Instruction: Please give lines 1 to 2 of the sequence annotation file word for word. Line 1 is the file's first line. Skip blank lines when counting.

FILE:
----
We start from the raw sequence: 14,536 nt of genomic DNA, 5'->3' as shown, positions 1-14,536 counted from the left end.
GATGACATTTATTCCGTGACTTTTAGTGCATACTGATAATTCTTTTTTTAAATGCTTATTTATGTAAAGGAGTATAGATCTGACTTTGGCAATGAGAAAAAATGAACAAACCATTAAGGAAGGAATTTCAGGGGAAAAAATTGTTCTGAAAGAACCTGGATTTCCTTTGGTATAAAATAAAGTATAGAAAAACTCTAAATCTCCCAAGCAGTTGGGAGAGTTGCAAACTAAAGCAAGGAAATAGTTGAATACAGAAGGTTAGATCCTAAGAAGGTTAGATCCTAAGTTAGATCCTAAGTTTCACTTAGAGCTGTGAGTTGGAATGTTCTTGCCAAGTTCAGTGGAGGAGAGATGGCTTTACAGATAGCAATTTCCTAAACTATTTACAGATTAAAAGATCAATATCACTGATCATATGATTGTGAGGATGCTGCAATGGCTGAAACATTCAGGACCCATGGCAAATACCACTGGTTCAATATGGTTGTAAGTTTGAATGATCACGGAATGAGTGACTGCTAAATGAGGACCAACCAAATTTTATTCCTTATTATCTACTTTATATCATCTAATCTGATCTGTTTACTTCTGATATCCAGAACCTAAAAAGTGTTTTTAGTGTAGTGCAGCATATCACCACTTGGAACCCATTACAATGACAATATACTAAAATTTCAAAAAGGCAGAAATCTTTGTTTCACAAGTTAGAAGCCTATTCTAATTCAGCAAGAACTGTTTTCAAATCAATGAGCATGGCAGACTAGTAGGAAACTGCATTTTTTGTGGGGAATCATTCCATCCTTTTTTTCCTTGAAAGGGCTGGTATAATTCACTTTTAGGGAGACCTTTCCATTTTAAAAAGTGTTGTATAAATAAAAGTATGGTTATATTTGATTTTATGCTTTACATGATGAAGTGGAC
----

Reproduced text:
We start from the raw sequence: 14,536 nt of genomic DNA, 5'->3' as shown, positions 1-14,536 counted from the left end.
GATGACATTTATTCCGTGACTTTTAGTGCATACTGATAATTCTTTTTTTAAATGCTTATTTATGTAAAGGAGTATAGATCTGACTTTGGCAATGAGAAAAAATGAACAAACCATTAAGGAAGGAATTTCAGGGGAAAAAATTGTTCTGAAAGAACCTGGATTTCCTTTGGTATAAAATAAAGTATAGAAAAACTCTAAATCTCCCAAGCAGTTGGGAGAGTTGCAAACTAAAGCAAGGAAATAGTTGAATACAGAAGGTTAGATCCTAAGAAGGTTAGATCCTAAGTTAGATCCTAAGTTTCACTTAGAGCTGTGAGTTGGAATGTTCTTGCCAAGTTCAGTGGAGGAGAGATGGCTTTACAGATAGCAATTTCCTAAACTATTTACAGATTAAAAGATCAATATCACTGATCATATGATTGTGAGGATGCTGCAATGGCTGAAACATTCAGGACCCATGGCAAATACCACTGGTTCAATATGGTTGTAAGTTTGAATGATCACGGAATGAGTGACTGCTAAATGAGGACCAACCAAATTTTATTCCTTATTATCTACTTTATATCATCTAATCTGATCTGTTTACTTCTGATATCCAGAACCTAAAAAGTGTTTTTAGTGTAGTGCAGCATATCACCACTTGGAACCCATTACAATGACAATATACTAAAATTTCAAAAAGGCAGAAATCTTTGTTTCACAAGTTAGAAGCCTATTCTAATTCAGCAAGAACTGTTTTCAAATCAATGAGCATGGCAGACTAGTAGGAAACTGCATTTTTTGTGGGGAATCATTCCATCCTTTTTTTCCTTGAAAGGGCTGGTATAATTCACTTTTAGGGAGACCTTTCCATTTTAAAAAGTGTTGTATAAATAAAAGTATGGTTATATTTGATTTTATGCTTTACATGATGAAGTGGAC